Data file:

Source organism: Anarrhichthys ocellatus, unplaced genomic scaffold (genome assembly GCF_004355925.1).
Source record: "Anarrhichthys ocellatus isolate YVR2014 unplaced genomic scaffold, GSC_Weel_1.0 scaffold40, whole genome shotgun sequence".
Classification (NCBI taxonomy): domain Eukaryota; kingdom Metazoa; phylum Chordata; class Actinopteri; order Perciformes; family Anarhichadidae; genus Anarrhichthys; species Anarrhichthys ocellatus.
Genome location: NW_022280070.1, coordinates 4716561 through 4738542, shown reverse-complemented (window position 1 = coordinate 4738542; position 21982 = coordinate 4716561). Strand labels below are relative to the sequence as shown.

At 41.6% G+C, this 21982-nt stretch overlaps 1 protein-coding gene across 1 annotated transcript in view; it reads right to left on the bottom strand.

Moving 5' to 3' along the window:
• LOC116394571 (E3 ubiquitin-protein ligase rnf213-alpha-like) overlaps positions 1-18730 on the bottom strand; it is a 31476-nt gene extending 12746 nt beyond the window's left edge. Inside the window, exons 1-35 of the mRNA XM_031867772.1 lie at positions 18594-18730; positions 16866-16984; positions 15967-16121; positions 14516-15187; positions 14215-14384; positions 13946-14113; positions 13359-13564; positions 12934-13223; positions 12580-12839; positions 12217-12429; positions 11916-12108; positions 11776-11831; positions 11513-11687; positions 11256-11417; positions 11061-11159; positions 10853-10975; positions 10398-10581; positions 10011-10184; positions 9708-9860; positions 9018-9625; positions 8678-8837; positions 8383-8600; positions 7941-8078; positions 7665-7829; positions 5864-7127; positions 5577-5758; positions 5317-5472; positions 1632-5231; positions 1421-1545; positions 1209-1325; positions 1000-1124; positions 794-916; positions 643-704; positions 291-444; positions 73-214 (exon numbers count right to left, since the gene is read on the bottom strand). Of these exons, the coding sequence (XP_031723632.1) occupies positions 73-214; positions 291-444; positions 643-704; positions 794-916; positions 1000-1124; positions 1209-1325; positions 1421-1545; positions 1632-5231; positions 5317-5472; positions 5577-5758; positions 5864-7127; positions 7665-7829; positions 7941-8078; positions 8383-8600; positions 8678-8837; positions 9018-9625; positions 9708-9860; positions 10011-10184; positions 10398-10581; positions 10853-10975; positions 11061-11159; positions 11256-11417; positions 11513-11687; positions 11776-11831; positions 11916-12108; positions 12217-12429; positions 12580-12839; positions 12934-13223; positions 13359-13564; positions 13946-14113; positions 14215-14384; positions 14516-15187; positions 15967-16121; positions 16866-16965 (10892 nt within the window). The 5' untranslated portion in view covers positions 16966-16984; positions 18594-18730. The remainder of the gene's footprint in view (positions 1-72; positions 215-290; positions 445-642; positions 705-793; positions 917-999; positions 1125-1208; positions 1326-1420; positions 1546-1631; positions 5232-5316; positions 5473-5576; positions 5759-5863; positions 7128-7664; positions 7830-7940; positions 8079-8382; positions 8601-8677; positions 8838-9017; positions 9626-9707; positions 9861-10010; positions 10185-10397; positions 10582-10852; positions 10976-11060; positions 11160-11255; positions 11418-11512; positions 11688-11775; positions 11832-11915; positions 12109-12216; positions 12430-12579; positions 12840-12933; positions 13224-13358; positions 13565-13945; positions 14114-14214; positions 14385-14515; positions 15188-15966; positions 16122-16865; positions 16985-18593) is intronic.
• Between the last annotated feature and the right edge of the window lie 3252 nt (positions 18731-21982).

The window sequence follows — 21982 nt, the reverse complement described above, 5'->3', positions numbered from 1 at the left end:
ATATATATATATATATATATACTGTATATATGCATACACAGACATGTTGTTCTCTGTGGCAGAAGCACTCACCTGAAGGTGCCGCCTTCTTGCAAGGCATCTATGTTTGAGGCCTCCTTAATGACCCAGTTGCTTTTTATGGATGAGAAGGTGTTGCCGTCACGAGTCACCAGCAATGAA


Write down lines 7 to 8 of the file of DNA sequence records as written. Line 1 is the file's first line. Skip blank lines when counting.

• LOC116394571 (E3 ubiquitin-protein ligase rnf213-alpha-like) overlaps positions 1-18730 on the bottom strand; it is a 31476-nt gene extending 12746 nt beyond the window's left edge. Inside the window, exons 1-35 of the mRNA XM_031867772.1 lie at positions 18594-18730; positions 16866-16984; positions 15967-16121; positions 14516-15187; positions 14215-14384; positions 13946-14113; positions 13359-13564; positions 12934-13223; positions 12580-12839; positions 12217-12429; positions 11916-12108; positions 11776-11831; positions 11513-11687; positions 11256-11417; positions 11061-11159; positions 10853-10975; positions 10398-10581; positions 10011-10184; positions 9708-9860; positions 9018-9625; positions 8678-8837; positions 8383-8600; positions 7941-8078; positions 7665-7829; positions 5864-7127; positions 5577-5758; positions 5317-5472; positions 1632-5231; positions 1421-1545; positions 1209-1325; positions 1000-1124; positions 794-916; positions 643-704; positions 291-444; positions 73-214 (exon numbers count right to left, since the gene is read on the bottom strand). Of these exons, the coding sequence (XP_031723632.1) occupies positions 73-214; positions 291-444; positions 643-704; positions 794-916; positions 1000-1124; positions 1209-1325; positions 1421-1545; positions 1632-5231; positions 5317-5472; positions 5577-5758; positions 5864-7127; positions 7665-7829; positions 7941-8078; positions 8383-8600; positions 8678-8837; positions 9018-9625; positions 9708-9860; positions 10011-10184; positions 10398-10581; positions 10853-10975; positions 11061-11159; positions 11256-11417; positions 11513-11687; positions 11776-11831; positions 11916-12108; positions 12217-12429; positions 12580-12839; positions 12934-13223; positions 13359-13564; positions 13946-14113; positions 14215-14384; positions 14516-15187; positions 15967-16121; positions 16866-16965 (10892 nt within the window). The 5' untranslated portion in view covers positions 16966-16984; positions 18594-18730. The remainder of the gene's footprint in view (positions 1-72; positions 215-290; positions 445-642; positions 705-793; positions 917-999; positions 1125-1208; positions 1326-1420; positions 1546-1631; positions 5232-5316; positions 5473-5576; positions 5759-5863; positions 7128-7664; positions 7830-7940; positions 8079-8382; positions 8601-8677; positions 8838-9017; positions 9626-9707; positions 9861-10010; positions 10185-10397; positions 10582-10852; positions 10976-11060; positions 11160-11255; positions 11418-11512; positions 11688-11775; positions 11832-11915; positions 12109-12216; positions 12430-12579; positions 12840-12933; positions 13224-13358; positions 13565-13945; positions 14114-14214; positions 14385-14515; positions 15188-15966; positions 16122-16865; positions 16985-18593) is intronic.
• Between the last annotated feature and the right edge of the window lie 3252 nt (positions 18731-21982).